Think of your MVP as a basic pizza. It doesn’t have to have all the toppings, but you do need to have one solid base and some cheese to demonstrate. Even a slice of the basic pizza does not allow room for shortcuts on anything that could have a significant negative effect on how your users will experience your product. You may have all the functionality in place, but if your users don't know how or understand why they should be using those features, you have failed. In SaaS terms, you should’ve worked not only on technology but also on things like integrations, easy setup, documentation, usability, online guides and a whole bunch of things.
And don’t employ shortcuts like substituting functionality with dummy mockups, or even by doing a ton of manual work behind the scenes. Not if you’re aiming to provide good or even great, user experience, which might lead to positive reviews and many signups, and eventually, happy customers. End of the day, adjust your mindset. Merely putting your product out on display is not going to be enough. No matter how much you like your product, it's not about you. It's about your users.
What you need is the ability to demonstrate value.
In the end, it boils down to providing real value for the users from the moment they start a free trial. While signing up, your users expect your product to solve a certain problem they are currently facing. Your MVP's purpose should be to find the simplest solution for that particular problem, which can demonstrate value. This doesn't mean you build the simplest thing that works, but one which solves some real pain points and your target customers are willing to use.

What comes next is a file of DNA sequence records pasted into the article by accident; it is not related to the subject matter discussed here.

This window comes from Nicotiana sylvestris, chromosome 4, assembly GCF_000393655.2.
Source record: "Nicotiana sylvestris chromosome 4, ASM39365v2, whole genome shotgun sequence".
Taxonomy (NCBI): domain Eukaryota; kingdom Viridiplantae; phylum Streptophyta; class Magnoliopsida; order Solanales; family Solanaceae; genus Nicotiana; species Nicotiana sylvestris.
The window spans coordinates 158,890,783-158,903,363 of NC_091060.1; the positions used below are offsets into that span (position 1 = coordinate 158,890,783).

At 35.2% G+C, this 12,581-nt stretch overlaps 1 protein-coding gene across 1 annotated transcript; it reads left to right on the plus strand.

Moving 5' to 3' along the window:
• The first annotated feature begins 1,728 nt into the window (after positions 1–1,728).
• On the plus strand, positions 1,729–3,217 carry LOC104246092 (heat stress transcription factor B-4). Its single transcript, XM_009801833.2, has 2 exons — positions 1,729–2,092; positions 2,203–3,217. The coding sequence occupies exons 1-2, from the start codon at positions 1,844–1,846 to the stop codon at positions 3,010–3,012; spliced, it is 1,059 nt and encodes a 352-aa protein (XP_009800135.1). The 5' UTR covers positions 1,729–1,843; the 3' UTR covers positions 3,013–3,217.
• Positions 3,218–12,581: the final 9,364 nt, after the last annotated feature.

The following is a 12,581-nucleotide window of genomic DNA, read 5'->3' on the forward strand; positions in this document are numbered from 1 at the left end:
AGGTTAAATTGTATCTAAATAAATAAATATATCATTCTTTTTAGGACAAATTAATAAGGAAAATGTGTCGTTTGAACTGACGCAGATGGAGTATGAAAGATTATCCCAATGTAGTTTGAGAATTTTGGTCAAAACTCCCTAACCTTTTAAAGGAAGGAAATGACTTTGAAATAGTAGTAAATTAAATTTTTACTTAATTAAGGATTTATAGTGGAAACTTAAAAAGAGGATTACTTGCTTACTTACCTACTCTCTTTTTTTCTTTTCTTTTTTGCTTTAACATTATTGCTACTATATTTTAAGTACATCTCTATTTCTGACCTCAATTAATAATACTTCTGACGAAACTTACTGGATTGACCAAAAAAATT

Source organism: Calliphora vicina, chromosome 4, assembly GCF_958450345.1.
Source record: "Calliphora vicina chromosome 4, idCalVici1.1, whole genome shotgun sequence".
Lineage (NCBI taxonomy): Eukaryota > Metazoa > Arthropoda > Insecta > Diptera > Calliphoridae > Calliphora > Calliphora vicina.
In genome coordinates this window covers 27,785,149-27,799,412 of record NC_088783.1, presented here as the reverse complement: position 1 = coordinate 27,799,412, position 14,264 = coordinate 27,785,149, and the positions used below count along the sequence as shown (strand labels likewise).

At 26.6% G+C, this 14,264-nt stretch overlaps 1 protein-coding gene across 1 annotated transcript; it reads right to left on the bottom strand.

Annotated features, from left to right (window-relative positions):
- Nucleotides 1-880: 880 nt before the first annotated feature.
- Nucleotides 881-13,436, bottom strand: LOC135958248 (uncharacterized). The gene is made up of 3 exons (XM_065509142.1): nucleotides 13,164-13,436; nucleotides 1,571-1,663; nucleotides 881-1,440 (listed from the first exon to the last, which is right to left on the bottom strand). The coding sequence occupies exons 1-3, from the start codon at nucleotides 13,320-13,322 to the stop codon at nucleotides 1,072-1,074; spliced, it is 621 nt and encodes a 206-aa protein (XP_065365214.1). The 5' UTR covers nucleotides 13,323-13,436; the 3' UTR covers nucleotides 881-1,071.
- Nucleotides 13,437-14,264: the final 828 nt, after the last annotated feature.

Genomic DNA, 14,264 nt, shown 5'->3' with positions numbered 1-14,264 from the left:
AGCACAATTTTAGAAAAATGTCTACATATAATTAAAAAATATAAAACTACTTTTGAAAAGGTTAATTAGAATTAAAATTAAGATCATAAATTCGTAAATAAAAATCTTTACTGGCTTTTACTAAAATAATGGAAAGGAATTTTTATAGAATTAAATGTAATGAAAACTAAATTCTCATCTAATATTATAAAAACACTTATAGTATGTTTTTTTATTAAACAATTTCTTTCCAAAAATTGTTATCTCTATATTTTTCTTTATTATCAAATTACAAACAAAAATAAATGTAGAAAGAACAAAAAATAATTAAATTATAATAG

You may not be there yet. At least, not on a level you'd like to be. That's why most of us haven’t officially launched our products yet and are in some beta state for the last couple of months. But the important thing is to be busy making your way through the checklist and finally get the product out of the door for a wider audience.
Timing is crucial.
I’m sure you’ve been forewarned about this but doesn’t hurt to drive the point in. When you launch too early, your product might not be refined enough to stand out from the crowd. Remind yourself, your MVP shouldn’t be the simplest version of your product, but rather the simplest version of your awesome product. The MVP should still be awesome.
On the other hand, when you wait too long, the market may already be flooded and taken by competitors. Or worse, you could run out of cash with no paying customers in sight.
So finding the balance is key here. Taking shortcuts is quite unavoidable. Just make sure you’re choosing which shortcuts to take carefully. There’s a thin line between a slight inconvenience and pure frustration when it comes to customer experience.
We see so many startups so afraid of selling that they wait too long before they rope in their first customer. They spend all their time designing their logo or working on their website, and not enough time scouting for prospects.
Don’t read me wrong. We understand the importance of representing yourself well professionally. And to that extent, logos and websites are great. However, when you’re starting out, your priority must be working on getting customers. So enough with the stalling and the planning. Start selling.